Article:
iii) LitFic Praetorians
Every new mess mainstream politics and culture gets us into should be its last, but never understimate its staying power. It's an ironclad, and the burgeoning econopocalypse, despite causing a little wobble here and there, is not yet putting paid to it. For the novel, this will be illustrated by a declaration of war by the lions of good taste against those sceptical of its claims to investigate the contours of The Human Condition (tm), or some such.
Unlike much previous soi disant Literary Fiction, the LitFic Praetorians will understand i) that they are a genre among many, ii) that their esteemed position is under attack. And they will decide to take the fight to the enemy.
Accordingly, this movement will continue to privilege those aspects of fiction that have come, for some, to be the sine qua non of literature itself -- a celebration of 'interiority' and a particular propagandist conception of 'character'; a prose that claims to be 'spare' and 'precise'; a striving for a horizon of metaphor to perfectly express some 'human truth' in terms of a more concrete thing (crockery, paint, a particular animal, a meteorological condition, etc, preferably referred to in the book's title); a dynamic of artful recognition; and so on. However, unlike its less self-conscious predecessors, it will do so overtly, courageously taking the battle to exteriority, militancy, estrangement and alienation, and aggressively foregrounding its concerns on such seemingly unfriendly literary turf.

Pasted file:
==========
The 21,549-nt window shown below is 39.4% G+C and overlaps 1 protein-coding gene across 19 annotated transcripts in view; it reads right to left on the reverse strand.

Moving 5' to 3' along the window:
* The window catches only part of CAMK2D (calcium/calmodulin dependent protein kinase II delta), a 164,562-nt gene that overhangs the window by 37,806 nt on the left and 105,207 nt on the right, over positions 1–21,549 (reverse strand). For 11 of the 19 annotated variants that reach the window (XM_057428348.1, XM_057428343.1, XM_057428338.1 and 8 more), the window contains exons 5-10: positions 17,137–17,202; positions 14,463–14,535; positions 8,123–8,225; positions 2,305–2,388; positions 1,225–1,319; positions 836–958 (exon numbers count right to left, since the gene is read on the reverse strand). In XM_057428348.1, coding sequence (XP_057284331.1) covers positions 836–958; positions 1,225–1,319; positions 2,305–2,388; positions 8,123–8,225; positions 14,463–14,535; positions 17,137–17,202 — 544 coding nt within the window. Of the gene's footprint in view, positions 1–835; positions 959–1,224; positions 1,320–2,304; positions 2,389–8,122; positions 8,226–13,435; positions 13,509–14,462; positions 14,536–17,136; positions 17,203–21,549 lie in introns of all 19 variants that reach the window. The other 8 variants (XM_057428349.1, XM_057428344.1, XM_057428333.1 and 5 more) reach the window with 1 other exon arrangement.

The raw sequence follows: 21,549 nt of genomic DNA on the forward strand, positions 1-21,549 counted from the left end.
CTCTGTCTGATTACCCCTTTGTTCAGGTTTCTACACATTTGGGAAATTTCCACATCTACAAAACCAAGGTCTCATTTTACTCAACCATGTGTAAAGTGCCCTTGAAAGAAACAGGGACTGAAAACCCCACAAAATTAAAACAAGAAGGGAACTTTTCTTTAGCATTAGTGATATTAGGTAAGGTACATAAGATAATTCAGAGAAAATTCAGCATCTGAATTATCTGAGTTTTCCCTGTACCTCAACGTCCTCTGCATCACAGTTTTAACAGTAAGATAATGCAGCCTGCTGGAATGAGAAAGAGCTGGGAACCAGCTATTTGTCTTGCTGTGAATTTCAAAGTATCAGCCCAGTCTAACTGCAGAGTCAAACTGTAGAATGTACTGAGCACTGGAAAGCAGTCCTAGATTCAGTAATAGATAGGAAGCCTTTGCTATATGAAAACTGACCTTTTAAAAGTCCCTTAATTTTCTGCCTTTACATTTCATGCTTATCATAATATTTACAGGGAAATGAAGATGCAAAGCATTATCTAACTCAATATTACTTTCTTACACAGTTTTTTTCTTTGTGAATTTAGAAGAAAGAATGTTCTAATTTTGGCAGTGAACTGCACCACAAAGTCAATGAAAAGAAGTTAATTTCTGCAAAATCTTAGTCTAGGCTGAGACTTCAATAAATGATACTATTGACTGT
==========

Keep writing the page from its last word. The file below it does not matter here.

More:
Thus, for example, the redemptive power of art will be affirmed in the bloody imperial rubble of Iraq; musings on the melancholy of age and the rediscovery of life-affirmation in the arms of somewhat younger women will unfold before a backdrop of polemical dream-logic; and poignant stories of family betrayal and infidelity among academics will be set during alien invasions.
Influences include all winners of the Booker prize, particularly Ian McEwan, particularly his book -- claimed by the school as its foundational text -- Saturday.
What to say: 'Great literature transcends everyday concerns.'
What not to say: '"Literary Fiction" is a marketing category.
From Mieville's guest-blog post at Omnivoracious, "Neither a Contract nor a Promise: Five Movements to Watch Out For," which he offers as "a few modest proposals . . . to fulfil the moment's cultural needs."
Via Kick Him, Honey